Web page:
My Dad likes to bring up the advice an old manual he had from a past bike offered (Triumph, Zundap, can't remember): "one morning your bike won't start. Before you tear the engine apart, sit down and light a cigarette." There's an awful lot to taking the simple approach. We can get distracted by what the problem could be instead of the symptoms we are actually experiencing. Remember: don't think, LOOK!
 

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Discussion Starter · #16 ·
Good point Drew. The first time I cleaned my carbs, I also changed plugs, flushed cooling, changed oil, etc. Bike ended up running after that, but got worse in 10 minutes, then died. If I had followed your Dad's advice, I would have stopped and lit a cigarette, retraced my steps, and realized I had just filled the tank before the bike started running badly. My whole (or main) issue was bad gas. With that pause I would have saved a lot of headaches.
 

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Discussion Starter · #17 ·
The bike is still running the same, popping and such. Shooting in the dark I sprayed contact cleaner on the left side of the bike and the revs jumped dramatically. Vacuum leak! I found out the caps I used on the sync lines I installed last rebuild were not doing their jobs. In fact, one was missing completely. I'm surprised it was running at all.

I installed new caps and zip-tied them securely, and she fired right up, ran better than all weekend. Still popped a little, but I'm on the right track! I shut her down and gathered my thoughts. I'm still not running perfectly, so I added some Mechanic In A Bottle (out of Seafoam). Maybe I still have traces of bad gas in the system. Fired it up to get the stuff into the carbs, then will let it sit overnight.

Yesterday morning I fired it up and she started right away. On choke reved to about 4,000, then died. Completely. I walked away in frustration. I've not been able to start it since. I will check the spark this morning, but this is fu*ked up.
 

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I've mentioned before that if you have a pal or someone with a bit of motorcycle knowledge who can give you a 2nd set of eyes it may help spot something. I've done this in the past when frustrated and just having someone else there to bounce off can help :)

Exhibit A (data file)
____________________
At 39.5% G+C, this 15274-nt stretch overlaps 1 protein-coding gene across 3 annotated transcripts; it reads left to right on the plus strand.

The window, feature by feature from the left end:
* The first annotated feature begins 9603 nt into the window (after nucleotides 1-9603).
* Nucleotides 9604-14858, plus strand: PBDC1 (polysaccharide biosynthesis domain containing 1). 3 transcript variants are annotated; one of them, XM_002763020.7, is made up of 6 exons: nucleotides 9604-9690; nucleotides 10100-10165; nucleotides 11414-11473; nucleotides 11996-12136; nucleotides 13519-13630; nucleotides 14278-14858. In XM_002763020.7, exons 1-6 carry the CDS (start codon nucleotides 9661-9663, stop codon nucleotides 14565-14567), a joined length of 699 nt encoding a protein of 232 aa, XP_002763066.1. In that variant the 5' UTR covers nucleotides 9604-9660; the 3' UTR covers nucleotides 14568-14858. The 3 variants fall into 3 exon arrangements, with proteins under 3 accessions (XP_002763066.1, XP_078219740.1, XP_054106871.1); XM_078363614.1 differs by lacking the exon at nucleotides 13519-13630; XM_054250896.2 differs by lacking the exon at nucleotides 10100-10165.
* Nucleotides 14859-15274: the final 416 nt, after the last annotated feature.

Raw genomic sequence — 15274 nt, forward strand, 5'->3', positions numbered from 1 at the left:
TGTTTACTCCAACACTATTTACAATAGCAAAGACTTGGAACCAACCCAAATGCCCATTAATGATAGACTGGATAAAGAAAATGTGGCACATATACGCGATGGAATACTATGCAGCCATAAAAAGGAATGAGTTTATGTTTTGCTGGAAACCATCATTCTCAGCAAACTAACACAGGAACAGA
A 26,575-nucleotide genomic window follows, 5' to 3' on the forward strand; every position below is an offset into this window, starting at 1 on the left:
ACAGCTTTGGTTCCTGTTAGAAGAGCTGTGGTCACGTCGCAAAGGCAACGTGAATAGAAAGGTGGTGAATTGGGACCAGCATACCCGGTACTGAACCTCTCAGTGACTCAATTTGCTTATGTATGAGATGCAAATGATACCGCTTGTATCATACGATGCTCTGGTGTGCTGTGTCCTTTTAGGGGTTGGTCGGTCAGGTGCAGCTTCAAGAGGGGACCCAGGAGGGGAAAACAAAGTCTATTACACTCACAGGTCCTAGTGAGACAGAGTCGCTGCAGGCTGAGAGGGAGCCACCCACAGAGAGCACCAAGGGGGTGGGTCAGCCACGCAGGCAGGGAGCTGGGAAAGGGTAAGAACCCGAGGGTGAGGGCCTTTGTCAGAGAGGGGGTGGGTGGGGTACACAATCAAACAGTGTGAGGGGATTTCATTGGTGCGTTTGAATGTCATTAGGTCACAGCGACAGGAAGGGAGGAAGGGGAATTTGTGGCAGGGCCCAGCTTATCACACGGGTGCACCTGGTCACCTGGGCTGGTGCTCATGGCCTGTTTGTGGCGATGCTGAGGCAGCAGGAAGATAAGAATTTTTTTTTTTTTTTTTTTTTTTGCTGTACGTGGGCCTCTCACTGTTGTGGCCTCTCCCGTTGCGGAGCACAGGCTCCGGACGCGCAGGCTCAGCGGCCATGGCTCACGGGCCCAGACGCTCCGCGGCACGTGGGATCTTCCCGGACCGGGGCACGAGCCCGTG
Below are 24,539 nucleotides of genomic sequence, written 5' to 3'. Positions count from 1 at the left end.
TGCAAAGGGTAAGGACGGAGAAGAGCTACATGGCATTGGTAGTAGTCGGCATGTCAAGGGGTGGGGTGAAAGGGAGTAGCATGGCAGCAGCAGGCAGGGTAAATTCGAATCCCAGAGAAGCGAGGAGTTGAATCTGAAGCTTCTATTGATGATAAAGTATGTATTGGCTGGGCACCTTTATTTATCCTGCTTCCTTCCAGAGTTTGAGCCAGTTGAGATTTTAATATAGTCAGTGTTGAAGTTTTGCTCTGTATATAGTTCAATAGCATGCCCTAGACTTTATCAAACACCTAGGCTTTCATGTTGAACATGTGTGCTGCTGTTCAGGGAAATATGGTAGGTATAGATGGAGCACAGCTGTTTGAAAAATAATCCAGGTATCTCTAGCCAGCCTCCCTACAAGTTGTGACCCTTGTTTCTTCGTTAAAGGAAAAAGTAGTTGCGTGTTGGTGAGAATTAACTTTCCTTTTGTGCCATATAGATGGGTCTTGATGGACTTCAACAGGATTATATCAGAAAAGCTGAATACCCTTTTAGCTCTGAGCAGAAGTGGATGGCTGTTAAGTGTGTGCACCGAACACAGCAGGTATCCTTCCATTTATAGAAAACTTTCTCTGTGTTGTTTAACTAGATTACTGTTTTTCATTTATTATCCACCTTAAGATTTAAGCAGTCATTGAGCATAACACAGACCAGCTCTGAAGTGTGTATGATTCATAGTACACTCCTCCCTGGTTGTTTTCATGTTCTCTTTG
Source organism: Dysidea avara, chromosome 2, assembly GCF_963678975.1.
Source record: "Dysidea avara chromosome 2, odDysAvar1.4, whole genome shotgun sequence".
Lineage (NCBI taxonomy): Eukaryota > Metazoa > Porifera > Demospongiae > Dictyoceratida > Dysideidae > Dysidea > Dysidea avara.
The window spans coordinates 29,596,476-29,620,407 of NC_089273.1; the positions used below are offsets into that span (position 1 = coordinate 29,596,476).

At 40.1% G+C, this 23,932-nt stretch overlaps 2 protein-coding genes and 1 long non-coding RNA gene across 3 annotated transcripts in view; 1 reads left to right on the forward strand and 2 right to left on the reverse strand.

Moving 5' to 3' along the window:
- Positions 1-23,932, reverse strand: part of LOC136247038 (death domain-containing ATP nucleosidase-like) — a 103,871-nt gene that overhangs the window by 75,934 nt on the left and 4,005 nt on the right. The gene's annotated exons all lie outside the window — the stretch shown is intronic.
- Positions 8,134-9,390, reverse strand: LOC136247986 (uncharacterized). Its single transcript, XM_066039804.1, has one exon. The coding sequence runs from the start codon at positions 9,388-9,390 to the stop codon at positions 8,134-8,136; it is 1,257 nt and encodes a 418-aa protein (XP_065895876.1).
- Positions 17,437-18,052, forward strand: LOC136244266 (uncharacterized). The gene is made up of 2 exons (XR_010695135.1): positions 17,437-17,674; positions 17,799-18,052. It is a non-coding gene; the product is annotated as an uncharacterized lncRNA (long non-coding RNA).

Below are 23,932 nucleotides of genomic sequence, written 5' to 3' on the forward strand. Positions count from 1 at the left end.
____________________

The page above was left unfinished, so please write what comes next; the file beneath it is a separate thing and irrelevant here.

Also back to basics. In the Service manuals there are troubleshooting sections and I've used these in the past to try and track an obvious thing I've overlooked
 

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Discussion Starter · #19 ·
Thanks Straticus. An old racing buddy of mine is coming by tomorrow afternoon to be, as you said, a second set of eyes. He has a 1978 Gold Wing project bike, yes, four carbs. He was able to get that running, so he will have some insight. And, good idea with the service manuals. I have factory and Clymers. I am going on vacation next week and will bring them with me. I chuckle when I picture an old man on the beach reading service manuals.

Poking around this morning I decided to drain the tank and replace with new gas. I will also, again, inspect the petcock screen. Plus, I wrapped up rebuilding my extra set of carbs. So this evening and tomorrow morning I plan to swap out the carbs and see what happens. I will also swap out the new plug wires for the old. It ran with the old ones, so why not?

Thank you for your advice. I really appreciate it.
 

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I am going on vacation next week and will bring them with me. I chuckle when I picture an old man on the beach reading service manuals.
Service manuals are a good thriller read. It's usually the Addendum that did it<grin> :D